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Human rights education is the teaching of the history, theory, and law of human rights in schools and educational institutions, as well as outreach to the general public.


Human rights education and the United Nations

The United Nations General Assembly has proclaimed it as central to the achievement of the rights enshrined in the Universal Declaration of Human Rights (UDHR)[1]:

Now, Therefore THE GENERAL ASSEMBLY proclaims THIS UNIVERSAL DECLARATION OF HUMAN RIGHTS as a common standard of achievement for all peoples and all nations, to the end that every individual and every organ of society, keeping this Declaration constantly in mind, shall strive by teaching and education to promote respect for these rights and freedoms...

—Preamble to the Universal Declaration of Human Rights, 1948

Article 26.2 of the UDHR states the role of educators in achieving the social order called for by the declaration:

Education shall be directed to the full development of the human personality and to the strengthening of respect for human rights and fundamental freedoms. It shall promote understanding, tolerance and friendship among all nations, racial or religious groups, and shall further the activities of the United Nations for the maintenance of peace.

—Article 26.2 of the Universal Declaration of Human Rights

Article 29 of the Convention on the Rights of the Child requires states to ensure that children are enabled to develop a respect for their own cultural identity, language and values and for the culture, language and values of others.[2]

The importance of human rights was reaffirmed by the United Nations in the 1993 Vienna Declaration and Programme of Action:

The World Conference on Human Rights reaffirms that States are duty-bound, as stipulated in the Universal Declaration of Human Rights and the International Covenant on Economic, Social and Cultural Rights and in other international human rights instruments, to ensure that education is aimed at strengthening the respect of human rights and fundamental freedoms.

—Paragraph 33, section 1 of the Vienna Declaration and Programme of Action[3]

As a result of the Vienna Declaration the decade from 1995 to 2004 was declared the UN Decade of Human Rights Education.[4][5]

UNESCO has a responsibility to promote human rights education, and was a key organiser of the UN's Decade for Human Rights Education[6] UNESCO attempts to promote human rights education through:[7]

  • Development of national and local capacities for human rights education, through its co-operation in development projects and programmes at national and sub-regional levels.
  • Elaboration of learning materials and publications and their translation and adaptation in national and local languages.
  • Advocacy and Networking Activities.

Following the Decade of Human Rights Education, on 10 December 2004, the General Assembly proclaimed the World Programme for Human Rights Education, and ongoing project to advance the implementation of human rights education programmes in all sectors:

Building on the achievements of the United Nations Decade for Human Rights Education (1995-2004), the World Programme seeks to promote a common understanding of the basic principles and methodologies of human rights education, to provide a concrete framework for action and to strengthen partnerships and cooperation from the international level down to the grass roots.

—United Nations High Commissioner for Human Rights website[8]

Human rights education organizations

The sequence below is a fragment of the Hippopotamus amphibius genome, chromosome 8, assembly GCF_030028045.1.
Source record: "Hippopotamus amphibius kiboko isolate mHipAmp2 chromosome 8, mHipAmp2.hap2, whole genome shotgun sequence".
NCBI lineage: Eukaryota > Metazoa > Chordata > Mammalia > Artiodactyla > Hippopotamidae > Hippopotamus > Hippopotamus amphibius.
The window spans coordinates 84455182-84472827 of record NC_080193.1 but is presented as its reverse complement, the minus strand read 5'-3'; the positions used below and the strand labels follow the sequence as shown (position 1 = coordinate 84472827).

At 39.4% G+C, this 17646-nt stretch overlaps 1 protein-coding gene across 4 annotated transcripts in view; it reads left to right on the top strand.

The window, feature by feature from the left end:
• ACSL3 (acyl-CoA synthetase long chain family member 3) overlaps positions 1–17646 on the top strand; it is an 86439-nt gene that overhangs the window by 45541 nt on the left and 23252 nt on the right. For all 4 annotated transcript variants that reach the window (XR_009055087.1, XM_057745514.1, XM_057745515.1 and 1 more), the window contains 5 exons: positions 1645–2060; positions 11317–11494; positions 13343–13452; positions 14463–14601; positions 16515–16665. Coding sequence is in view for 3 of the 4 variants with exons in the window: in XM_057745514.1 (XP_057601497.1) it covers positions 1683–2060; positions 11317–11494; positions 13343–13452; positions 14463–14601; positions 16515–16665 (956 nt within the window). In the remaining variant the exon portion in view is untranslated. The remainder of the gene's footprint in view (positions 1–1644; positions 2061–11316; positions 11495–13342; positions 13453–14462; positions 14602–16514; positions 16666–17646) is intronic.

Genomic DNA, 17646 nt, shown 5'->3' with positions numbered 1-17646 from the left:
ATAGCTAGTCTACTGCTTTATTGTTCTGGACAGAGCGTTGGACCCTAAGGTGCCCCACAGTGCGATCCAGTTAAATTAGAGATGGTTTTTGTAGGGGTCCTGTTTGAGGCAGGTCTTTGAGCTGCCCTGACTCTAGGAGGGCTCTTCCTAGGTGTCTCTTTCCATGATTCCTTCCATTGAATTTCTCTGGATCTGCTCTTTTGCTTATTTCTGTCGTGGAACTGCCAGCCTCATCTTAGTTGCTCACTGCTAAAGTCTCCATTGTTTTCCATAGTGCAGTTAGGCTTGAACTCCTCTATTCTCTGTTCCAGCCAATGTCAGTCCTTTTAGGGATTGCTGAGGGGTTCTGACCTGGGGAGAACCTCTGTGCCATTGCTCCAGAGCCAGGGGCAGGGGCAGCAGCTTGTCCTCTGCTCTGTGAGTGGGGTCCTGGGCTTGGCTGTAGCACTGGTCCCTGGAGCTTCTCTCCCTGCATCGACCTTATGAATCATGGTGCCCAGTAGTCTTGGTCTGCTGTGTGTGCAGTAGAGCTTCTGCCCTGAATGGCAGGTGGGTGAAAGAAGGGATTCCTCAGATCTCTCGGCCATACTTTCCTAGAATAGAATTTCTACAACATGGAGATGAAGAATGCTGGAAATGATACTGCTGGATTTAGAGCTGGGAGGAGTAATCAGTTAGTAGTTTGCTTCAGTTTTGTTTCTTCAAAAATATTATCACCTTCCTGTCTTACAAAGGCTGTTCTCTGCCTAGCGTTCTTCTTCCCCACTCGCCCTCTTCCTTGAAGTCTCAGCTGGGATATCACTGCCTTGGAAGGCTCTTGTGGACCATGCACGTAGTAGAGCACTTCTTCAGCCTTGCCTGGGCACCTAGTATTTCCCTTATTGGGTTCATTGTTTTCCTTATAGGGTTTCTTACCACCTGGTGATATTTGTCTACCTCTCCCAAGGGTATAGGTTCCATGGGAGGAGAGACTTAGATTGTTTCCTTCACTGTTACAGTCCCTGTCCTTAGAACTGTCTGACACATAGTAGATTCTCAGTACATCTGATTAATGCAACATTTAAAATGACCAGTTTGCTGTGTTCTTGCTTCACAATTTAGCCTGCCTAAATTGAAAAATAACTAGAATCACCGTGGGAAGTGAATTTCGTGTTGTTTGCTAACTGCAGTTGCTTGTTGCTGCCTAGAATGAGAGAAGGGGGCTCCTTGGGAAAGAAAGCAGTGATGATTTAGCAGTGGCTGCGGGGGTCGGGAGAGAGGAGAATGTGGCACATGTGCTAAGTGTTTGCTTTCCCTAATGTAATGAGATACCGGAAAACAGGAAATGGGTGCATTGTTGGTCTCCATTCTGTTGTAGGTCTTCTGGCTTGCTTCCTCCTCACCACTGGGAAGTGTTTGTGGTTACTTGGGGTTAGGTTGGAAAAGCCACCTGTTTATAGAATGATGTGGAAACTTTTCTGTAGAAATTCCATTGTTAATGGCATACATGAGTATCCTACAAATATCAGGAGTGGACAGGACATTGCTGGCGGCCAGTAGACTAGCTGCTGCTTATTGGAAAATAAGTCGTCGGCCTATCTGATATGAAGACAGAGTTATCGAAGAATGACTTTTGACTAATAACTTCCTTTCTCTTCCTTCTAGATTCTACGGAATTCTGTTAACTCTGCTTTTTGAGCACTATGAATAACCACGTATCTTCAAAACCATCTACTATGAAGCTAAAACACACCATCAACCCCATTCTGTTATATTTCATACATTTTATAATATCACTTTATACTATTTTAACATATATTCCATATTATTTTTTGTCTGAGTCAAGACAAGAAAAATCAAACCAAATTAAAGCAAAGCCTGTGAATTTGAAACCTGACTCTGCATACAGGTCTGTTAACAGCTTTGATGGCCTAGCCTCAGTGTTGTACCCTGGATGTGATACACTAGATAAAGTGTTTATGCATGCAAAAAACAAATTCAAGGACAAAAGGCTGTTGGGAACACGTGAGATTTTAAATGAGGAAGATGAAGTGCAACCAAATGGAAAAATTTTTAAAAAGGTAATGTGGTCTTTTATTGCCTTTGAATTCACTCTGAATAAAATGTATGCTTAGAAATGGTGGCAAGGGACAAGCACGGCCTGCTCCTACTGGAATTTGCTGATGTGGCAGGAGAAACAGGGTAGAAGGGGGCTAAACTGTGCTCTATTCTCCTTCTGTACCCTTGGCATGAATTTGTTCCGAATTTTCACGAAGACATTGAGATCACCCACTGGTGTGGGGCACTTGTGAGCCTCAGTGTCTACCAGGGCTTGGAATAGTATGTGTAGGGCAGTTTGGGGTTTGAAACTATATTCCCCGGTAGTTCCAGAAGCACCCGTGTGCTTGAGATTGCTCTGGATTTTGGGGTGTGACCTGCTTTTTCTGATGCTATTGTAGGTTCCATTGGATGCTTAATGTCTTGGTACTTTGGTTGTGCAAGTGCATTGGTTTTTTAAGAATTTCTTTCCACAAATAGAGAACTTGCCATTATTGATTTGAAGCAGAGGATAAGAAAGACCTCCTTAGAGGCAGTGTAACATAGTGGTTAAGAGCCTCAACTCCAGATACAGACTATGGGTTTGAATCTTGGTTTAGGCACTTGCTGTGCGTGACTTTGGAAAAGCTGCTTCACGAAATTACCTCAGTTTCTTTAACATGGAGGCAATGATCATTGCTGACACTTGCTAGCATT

Organisations such as Amnesty International and Human Rights Education Associates (HREA) promote human rights education with their programmes[9][10], believing "that learning about human rights is the first step toward respecting, promoting and defending those rights". Amnesty International defines Human Rights Education as a “deliberate, participatory practice aimed at empowering individuals, groups and communities through fostering knowledge, skills and attitudes consistent with internationally recognized human rights principles”.[11]

External links


  1. ^ "Universal Declaration of Human Rights". United Nations General Assembly. 10 December 1948. "Following this historic act the Assembly called upon all Member countries to publicize the text of the Declaration and "to cause it to be disseminated, displayed, read and expounded principally in schools and other educational institutions, without distinction based on the political status of countries or territories."  
  2. ^ Murphy, Ruane (2003)
  3. ^ "Vienna Declaration and Programme of Action". United Nations. 25 June 1993.  
  4. ^ General Assembly resolution 49/184 of 23 December 1994
  5. ^ "UN Decade of Human Rights Education". United Nations High Commissioner for Human Rights.  
  6. ^ "UN Decade for Human Rights Education". UNESCO. "UNESCO is called upon “…to play a central role in the design, implementation and evaluation of projects under the Plan of Action of the UN Decade for Human Rights Education”, considering the Organization’s “…long experience in education, educational methodology and human rights and through its network of UNESCO schools, clubs, human rights Chairs and National Commissions”."  
  7. ^ "UNESCO's Strategy and Action".  
  8. ^ "World Programme for Human Rights Education". Office of the UN High Commissioner for Human Rights.  
  9. ^ "HREA Programmes". Human Rights Education Associates (HREA).  
  10. ^ Murphy, Ruane (2003) "Human Rights Education is becoming an essential ingredient to all societies in the world in order to encourage respect and tolerance to those around us and build good citizens for the future."
  11. ^ "Human Rights Education". Amnesty International.  


  • Murphy, F.; Ruane, B. (2003). "Amnesty International and human rights education". Child Care in Practice Vol. 9 (No.4) pp. 302-307. Routledge.


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